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EDEN PRAIRIE, Minn. (AP) — The Minnesota Vikings had a critical role to fill on their defense this season following the departure via free agency of nickel cornerback Captain Munnerlyn.
Mackensie Alexander was a second-rounder from the NFL draft pick factory at Clemson last year, with the potential to step up. Terence Newman was back for a 15th season in the league, always a trustworthy option even if his skills are more limited at age 39. There were, though, no guarantees of a seamless transition.
Three-quarters of the way through the schedule, the Vikings (10-2) are thriving behind a defense that has developed into even more of a dominant, unselfish, synchronized unit under the direction of head coach Mike Zimmer.
"I really like this group. I think we have a lot of good playmakers," Zimmer said Wednesday, as the Vikings began preparation in earnest for their upcoming game against the Carolina Panthers. "But I like, probably more so, the confidence they play with and the desire to compete each Sunday. This group really likes to go out and compete and prove that they are good."
The backbone lies in the secondary, where Alexander, Newman and an improved Trae Waynes have ably complemented standout Xavier Rhodes to give the Vikings as much quality depth at cornerback as any of their NFC competitors.
"They're doing a great job, man," said defensive end Everson Griffen, who's fourth in the NFL with 12 sacks, and a significant beneficiary of the taut coverage behind him. "They're locking 'em down. They're giving us a great chance to get to the quarterback."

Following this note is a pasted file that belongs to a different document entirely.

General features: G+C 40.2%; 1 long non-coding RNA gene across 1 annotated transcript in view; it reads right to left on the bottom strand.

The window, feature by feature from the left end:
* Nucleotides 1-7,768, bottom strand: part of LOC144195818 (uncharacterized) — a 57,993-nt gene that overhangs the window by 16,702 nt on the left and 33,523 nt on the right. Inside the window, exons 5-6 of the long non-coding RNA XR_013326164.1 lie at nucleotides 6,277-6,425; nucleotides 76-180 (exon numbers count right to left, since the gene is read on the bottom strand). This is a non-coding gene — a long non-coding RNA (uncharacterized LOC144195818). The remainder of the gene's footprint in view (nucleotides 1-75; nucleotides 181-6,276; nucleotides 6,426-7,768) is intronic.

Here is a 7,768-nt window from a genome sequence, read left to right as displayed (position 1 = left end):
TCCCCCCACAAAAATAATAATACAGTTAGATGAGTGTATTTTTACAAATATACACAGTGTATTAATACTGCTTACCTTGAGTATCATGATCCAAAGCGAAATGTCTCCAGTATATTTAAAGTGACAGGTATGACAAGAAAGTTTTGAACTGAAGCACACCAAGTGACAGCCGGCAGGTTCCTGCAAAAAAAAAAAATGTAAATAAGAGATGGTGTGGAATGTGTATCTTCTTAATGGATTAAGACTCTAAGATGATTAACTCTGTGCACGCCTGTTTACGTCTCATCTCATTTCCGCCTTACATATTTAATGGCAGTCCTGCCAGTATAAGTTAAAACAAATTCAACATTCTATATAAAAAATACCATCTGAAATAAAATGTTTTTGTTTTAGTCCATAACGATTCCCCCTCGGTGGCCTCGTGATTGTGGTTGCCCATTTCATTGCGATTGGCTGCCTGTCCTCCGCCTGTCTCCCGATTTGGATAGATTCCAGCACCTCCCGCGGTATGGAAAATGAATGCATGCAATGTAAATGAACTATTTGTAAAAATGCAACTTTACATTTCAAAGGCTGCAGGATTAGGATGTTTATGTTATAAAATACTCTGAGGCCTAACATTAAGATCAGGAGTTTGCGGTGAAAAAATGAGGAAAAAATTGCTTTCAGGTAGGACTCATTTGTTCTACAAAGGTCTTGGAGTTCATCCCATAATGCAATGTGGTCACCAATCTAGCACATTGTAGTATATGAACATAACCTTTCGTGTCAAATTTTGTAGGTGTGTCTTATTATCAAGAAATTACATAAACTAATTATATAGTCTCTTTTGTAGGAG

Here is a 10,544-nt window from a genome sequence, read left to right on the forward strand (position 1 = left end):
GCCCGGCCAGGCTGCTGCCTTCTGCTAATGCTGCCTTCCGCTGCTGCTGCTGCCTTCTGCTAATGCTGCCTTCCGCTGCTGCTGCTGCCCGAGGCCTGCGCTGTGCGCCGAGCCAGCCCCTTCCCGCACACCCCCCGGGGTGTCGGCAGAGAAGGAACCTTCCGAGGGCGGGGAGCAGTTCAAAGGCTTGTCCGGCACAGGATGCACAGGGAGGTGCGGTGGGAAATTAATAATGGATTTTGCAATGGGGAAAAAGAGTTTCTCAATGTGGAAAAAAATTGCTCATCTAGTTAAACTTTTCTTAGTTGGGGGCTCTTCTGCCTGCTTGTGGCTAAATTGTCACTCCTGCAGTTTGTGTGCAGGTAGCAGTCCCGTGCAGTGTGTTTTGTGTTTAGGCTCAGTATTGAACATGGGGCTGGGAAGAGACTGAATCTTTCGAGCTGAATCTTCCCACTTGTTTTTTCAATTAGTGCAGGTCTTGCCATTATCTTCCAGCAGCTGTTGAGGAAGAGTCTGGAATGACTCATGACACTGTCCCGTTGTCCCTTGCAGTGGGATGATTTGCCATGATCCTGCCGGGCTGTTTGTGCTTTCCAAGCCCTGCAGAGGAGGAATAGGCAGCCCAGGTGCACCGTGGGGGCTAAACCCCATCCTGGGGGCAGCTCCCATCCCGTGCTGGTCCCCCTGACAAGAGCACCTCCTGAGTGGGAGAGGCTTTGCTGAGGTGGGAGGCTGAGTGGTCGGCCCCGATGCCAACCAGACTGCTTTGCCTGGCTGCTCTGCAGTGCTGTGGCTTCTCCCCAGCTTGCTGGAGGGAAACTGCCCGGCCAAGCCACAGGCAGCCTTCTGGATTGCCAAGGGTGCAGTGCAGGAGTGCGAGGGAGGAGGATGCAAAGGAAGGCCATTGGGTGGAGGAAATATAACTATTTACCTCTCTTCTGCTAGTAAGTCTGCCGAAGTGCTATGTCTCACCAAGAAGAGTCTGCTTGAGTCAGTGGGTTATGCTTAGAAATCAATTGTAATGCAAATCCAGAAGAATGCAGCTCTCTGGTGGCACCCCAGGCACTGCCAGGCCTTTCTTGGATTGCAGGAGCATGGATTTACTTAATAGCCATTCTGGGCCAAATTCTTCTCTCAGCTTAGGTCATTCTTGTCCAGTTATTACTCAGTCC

With starting safeties Harrison Smith and Andrew Sendejo also contributing heavily, never was this strength of the Vikings more evident than last Sunday at Atlanta. The Rhodes-led smothering of star wide receiver Julio Jones highlighted a 14-9 victory over the Falcons. The Vikings are 10th in the NFL in passing yards per game allowed and seventh in passing yards per play against them.
"It all starts with what the secondary does," Panthers coach Ron Rivera said on a conference call while praising the defense his team will be tasked with trying to move against this weekend.
With Cam Newton and perhaps Aaron Rodgers left to play in the regular season, and the possibility of either of them plus Drew Brees, Jared Goff, Matt Ryan, Carson Wentz and Russell Wilson as opposing quarterbacks in the playoffs, well, there won't be much room for lapses. There's been no indication one is coming, either.
This quartet, with three former first-round draft picks and the second-rounder Alexander, is quite the advancement from Zimmer's first year in 2014. Then, Rhodes was still developing in his second season, Munnerlyn was struggling to learn a new system after arriving from Carolina, and Josh Robinson was never playing up to his athletic potential.
Alexander has had his ups and downs, like Waynes last year, but he has learned to embrace playing the slot that Munnerlyn occupied before he returned to his original team, the Panthers.
"He'll have moments where he won't do what he is supposed to do all the way, but he's getting a lot better with it," Zimmer said of Alexander. "I think he's starting to understand where his help is, when we have man or zone, different things, understanding routes."
Waynes has become one of the surest tacklers at his position in the NFL and held his own while being targeted more often than Rhodes, who has been ignored more and more by wary quarterbacks.
"Each game I tell him, 'Make them change their minds,' if they're ever throwing your way," Rhodes said, "and he's starting to do that."
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